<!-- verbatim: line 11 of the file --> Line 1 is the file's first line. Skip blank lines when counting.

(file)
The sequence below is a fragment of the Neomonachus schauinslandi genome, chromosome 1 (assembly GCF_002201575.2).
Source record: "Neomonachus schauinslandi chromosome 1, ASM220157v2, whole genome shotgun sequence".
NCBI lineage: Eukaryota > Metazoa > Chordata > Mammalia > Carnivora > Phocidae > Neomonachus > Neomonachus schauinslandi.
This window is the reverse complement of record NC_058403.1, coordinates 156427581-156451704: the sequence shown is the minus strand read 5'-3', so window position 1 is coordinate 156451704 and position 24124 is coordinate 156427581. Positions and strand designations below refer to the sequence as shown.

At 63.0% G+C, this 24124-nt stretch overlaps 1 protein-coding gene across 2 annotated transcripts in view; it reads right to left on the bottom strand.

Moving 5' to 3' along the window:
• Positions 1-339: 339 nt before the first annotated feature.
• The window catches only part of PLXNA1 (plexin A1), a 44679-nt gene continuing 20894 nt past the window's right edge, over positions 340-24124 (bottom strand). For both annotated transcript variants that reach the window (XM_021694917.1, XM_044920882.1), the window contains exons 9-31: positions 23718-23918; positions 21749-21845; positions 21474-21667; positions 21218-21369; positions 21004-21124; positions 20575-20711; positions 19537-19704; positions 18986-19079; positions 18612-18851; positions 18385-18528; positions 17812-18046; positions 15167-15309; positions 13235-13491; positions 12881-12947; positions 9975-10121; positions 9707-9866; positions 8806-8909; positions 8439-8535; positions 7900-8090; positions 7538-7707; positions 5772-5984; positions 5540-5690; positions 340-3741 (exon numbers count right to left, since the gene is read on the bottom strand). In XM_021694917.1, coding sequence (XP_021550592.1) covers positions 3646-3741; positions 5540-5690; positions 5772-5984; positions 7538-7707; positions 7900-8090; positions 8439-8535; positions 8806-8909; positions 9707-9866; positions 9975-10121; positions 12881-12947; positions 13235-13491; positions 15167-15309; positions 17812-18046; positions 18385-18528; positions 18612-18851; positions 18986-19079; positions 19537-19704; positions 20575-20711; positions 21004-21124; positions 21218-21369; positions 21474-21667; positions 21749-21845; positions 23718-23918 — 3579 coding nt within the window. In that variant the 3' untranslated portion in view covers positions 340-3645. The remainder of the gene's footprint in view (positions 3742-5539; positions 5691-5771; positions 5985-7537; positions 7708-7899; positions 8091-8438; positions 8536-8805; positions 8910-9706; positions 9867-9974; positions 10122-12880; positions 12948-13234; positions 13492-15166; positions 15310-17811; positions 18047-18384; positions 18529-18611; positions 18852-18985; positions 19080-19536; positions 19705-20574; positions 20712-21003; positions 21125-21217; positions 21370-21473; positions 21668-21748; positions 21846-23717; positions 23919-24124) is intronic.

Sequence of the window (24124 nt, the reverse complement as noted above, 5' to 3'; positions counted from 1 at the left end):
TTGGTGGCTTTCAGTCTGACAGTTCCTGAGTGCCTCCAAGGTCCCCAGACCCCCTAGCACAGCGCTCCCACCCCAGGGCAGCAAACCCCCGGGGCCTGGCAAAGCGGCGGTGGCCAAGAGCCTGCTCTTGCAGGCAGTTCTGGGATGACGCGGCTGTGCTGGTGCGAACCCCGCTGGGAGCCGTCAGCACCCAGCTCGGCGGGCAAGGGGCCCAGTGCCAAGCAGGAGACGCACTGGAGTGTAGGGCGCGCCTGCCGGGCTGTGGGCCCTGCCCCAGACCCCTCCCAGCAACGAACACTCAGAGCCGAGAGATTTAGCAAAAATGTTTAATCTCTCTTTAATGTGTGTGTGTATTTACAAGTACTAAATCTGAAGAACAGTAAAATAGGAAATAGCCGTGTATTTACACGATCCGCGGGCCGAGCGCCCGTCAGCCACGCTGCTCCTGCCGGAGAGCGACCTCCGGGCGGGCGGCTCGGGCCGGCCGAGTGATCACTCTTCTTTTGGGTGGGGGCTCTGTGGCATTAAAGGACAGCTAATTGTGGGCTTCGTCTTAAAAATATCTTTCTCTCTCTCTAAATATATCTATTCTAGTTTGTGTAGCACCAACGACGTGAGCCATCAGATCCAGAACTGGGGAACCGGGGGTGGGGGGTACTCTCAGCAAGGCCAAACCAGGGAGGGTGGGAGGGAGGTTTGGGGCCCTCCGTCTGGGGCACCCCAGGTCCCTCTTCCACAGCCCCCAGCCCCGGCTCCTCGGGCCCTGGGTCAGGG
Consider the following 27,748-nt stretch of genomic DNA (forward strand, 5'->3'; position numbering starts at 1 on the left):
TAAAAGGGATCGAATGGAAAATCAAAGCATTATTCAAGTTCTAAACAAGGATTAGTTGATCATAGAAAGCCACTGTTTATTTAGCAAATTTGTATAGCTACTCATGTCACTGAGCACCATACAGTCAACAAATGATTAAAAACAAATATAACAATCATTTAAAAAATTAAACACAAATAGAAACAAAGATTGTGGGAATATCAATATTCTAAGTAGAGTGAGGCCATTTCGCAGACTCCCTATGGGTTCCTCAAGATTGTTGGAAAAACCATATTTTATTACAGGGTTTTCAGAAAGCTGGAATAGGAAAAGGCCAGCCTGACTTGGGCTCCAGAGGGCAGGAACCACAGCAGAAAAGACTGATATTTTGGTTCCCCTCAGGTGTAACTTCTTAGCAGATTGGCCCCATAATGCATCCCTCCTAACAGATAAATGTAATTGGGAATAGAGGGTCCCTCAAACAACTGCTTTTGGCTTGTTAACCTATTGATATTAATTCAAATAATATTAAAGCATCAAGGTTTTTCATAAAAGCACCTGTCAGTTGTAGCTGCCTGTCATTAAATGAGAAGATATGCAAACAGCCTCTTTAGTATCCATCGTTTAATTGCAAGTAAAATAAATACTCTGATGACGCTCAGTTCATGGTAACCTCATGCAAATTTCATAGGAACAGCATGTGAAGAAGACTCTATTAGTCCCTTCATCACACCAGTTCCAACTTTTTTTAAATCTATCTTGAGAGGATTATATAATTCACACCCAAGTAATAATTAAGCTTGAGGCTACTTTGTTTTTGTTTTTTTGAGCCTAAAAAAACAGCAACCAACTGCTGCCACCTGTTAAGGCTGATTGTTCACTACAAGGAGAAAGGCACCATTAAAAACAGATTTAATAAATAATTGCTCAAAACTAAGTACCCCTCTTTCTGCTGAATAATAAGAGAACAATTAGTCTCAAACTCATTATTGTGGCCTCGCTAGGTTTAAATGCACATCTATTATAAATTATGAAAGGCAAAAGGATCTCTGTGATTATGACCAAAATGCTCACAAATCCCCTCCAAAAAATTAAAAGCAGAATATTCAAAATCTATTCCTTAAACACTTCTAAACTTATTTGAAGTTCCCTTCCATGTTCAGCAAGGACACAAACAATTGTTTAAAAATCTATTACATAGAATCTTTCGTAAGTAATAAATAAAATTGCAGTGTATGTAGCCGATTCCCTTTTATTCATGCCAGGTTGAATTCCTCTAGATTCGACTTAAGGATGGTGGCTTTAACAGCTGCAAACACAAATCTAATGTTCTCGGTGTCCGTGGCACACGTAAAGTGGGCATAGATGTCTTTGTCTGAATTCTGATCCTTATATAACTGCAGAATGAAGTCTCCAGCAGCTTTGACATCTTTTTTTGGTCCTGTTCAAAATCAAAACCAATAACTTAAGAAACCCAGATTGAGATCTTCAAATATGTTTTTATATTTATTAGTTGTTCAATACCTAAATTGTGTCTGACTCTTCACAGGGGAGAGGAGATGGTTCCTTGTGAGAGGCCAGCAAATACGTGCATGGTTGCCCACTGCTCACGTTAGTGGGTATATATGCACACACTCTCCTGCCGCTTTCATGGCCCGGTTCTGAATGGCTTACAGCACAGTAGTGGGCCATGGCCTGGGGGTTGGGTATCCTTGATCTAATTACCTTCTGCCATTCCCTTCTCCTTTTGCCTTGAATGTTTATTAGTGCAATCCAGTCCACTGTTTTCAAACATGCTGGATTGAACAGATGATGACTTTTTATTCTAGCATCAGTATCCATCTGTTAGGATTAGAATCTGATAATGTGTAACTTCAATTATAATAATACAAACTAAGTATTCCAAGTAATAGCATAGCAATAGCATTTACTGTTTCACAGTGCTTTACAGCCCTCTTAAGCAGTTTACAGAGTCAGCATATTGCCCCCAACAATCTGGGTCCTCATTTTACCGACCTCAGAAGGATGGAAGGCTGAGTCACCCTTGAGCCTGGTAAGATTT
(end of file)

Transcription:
Consider the following 27,748-nt stretch of genomic DNA (forward strand, 5'->3'; position numbering starts at 1 on the left):